One other wonderful place to visit is Maras. There we found salt evaporation ponds terraced along a mountain. Each pond or several ponds is owned by a local family that takes the salt from it and sells it. The water comes from deep in the mountain and trickles out into these ponds.
This is what they look like from a distance.

As one walks beside the ponds, the beauty of the setting and sound of the trickling water combine to make it a very relaxing visit.

We look forward to every visit to this special part of the world!

Machu Picchu

When in Peru, one of the most beautiful and impressive places to visit is Machu Picchu. Machu Picchu was an Incan city whose location had been unknown until 1911 when discovered by Hiram Bingham. Hiram Bingham was educated at Yale (BA) and at Harvard (PhD). He was appointed a lecturer in South American history at Yale. After Bingham discovered Machu Picchu, he and his team excavated and extracted somewhere between 4,000 and 40,000 (depending on who is counting 🙂 ) artifacts– including mummies, ceramics and bones. He later served as the Lieutenant Governor of Connecticut and after that, as a US senator.

Machu Picchu is a very beautiful location, accessible by walking the Inca Trail (about 4 days’ journey) or by railway. Our travelers, for some reason, seem to favor the railway. We pass through the Sacred Valley on our way. The valley is so named because it was a rich and fertile source of food. The Incas, using clever agricultural methods, domesticated and cultivated over 1,500 varieties of corn and more than 4,000 varieties of potatoes in the Sacred Valley.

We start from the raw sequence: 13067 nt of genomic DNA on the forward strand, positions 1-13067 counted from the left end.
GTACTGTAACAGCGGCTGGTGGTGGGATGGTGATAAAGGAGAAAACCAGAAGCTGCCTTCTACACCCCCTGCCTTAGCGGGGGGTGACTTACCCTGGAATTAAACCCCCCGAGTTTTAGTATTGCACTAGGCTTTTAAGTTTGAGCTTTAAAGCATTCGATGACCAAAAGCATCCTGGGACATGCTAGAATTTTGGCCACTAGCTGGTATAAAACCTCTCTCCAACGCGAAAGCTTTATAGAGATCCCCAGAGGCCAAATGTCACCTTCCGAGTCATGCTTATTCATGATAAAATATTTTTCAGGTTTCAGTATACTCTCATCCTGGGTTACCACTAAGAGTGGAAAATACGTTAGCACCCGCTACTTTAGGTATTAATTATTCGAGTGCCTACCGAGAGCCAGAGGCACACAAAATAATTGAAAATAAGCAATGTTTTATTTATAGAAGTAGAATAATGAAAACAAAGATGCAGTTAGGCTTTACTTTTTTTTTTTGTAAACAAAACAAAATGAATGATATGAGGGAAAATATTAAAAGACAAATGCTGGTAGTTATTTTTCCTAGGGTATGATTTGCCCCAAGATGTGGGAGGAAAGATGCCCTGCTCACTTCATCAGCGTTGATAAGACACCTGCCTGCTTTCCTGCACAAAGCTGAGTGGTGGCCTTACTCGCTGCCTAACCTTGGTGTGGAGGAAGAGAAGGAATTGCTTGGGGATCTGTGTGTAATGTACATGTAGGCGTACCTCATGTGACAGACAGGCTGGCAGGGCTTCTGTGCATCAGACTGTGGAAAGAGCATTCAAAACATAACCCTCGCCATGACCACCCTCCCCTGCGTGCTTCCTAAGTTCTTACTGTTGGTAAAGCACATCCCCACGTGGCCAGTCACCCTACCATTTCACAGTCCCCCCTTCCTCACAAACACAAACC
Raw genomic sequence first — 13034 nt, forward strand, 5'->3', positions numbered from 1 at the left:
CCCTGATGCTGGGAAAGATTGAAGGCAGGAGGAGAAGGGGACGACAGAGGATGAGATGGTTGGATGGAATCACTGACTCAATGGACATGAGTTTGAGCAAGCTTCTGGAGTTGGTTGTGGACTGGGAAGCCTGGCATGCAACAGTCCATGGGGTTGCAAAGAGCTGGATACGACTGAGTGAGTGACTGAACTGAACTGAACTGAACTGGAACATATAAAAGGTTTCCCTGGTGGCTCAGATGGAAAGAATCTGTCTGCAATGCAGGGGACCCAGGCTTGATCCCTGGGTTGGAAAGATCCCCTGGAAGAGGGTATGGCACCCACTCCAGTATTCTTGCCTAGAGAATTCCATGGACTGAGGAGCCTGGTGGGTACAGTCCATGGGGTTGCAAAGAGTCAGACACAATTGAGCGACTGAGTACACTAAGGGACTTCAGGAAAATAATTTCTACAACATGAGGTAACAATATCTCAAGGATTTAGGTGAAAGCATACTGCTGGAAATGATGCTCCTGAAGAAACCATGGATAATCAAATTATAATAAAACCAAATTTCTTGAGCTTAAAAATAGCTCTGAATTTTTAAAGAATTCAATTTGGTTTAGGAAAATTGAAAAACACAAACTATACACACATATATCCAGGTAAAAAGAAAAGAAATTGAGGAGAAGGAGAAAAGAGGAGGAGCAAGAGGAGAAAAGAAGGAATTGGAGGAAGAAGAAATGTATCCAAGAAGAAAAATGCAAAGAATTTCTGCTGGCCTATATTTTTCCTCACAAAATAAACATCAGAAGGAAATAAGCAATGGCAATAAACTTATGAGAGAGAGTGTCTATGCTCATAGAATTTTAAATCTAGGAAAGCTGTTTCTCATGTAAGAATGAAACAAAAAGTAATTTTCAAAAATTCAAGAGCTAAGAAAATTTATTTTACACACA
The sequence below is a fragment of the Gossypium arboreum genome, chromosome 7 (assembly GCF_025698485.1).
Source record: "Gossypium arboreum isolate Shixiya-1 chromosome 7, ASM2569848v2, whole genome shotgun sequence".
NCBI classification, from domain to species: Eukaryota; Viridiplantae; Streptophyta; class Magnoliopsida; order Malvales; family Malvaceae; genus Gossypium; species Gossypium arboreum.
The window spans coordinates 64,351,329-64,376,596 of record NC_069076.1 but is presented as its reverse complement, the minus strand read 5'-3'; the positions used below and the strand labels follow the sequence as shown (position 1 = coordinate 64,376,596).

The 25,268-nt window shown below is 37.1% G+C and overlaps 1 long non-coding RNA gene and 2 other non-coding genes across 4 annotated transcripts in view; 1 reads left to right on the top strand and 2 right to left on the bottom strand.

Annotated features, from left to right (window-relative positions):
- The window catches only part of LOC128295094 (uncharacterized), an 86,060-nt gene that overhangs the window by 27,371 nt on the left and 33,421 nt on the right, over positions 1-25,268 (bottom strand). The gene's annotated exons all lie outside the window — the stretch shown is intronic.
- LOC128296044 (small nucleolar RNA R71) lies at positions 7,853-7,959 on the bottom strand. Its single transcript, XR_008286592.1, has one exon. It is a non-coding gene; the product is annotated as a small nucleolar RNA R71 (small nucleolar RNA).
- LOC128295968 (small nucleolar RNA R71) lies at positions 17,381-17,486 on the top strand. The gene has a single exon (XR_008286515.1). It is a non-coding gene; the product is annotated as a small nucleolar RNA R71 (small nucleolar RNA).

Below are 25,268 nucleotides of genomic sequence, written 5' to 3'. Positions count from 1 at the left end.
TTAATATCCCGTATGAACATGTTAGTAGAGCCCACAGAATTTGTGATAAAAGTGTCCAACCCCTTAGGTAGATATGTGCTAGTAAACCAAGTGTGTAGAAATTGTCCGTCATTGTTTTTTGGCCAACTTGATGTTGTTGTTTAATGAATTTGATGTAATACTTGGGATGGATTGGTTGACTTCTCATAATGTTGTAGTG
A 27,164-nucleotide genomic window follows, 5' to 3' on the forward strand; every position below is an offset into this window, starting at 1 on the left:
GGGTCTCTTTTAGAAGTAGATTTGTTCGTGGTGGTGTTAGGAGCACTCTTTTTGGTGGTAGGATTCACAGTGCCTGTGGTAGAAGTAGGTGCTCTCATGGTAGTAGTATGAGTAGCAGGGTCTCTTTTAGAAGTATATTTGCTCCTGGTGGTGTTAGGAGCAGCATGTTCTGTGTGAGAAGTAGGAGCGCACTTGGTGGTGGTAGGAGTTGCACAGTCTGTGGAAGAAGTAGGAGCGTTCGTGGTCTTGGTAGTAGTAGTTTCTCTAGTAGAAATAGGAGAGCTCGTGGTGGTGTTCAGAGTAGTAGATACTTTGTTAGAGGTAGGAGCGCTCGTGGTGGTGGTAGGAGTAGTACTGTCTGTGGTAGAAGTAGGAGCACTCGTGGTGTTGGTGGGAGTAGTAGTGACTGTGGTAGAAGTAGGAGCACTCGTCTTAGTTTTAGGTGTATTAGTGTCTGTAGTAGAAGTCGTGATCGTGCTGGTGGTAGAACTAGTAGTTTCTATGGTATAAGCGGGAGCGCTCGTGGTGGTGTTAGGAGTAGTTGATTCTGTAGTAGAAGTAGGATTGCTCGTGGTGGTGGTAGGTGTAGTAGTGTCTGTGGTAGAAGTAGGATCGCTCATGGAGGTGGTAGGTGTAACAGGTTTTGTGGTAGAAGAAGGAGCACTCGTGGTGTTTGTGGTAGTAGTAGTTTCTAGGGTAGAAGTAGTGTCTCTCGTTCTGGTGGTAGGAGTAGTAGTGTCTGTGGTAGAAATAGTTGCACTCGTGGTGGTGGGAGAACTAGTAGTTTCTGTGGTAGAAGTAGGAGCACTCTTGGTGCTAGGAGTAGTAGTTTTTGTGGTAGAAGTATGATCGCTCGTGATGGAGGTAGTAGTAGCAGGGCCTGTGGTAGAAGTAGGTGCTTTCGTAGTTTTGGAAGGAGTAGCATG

Method for acclimating plants to altitude

There is a lot to see in the Sacred Valley and I will write about it in the future, but first, let’s go to Machu Picchu. Here you see my colleague Rita and me relaxing on the train on the way to Machu Picchu.

The ride is very pleasant and lasts under 2 hours, and we arrive at Aguas Calientes. We are greeted by the requisite Peruvian market,

but we restrain ourselves because we are ripe for adventure. We ride a small bus to the top of the mountain (about a 15 minute ride)

and this is what we see:

Everywhere we look there are magnificent structures framed by lush mountains.

The sights we see are incomparable. The city was built by the Incas some time around the year 1400. These stones were transported without the benefit of use of the wheel, which the Incans did not have. They also did not have animals capable of hauling these huge boulders. It is thought that they must have used large numbers of men who pushed the boulders up inclined planes.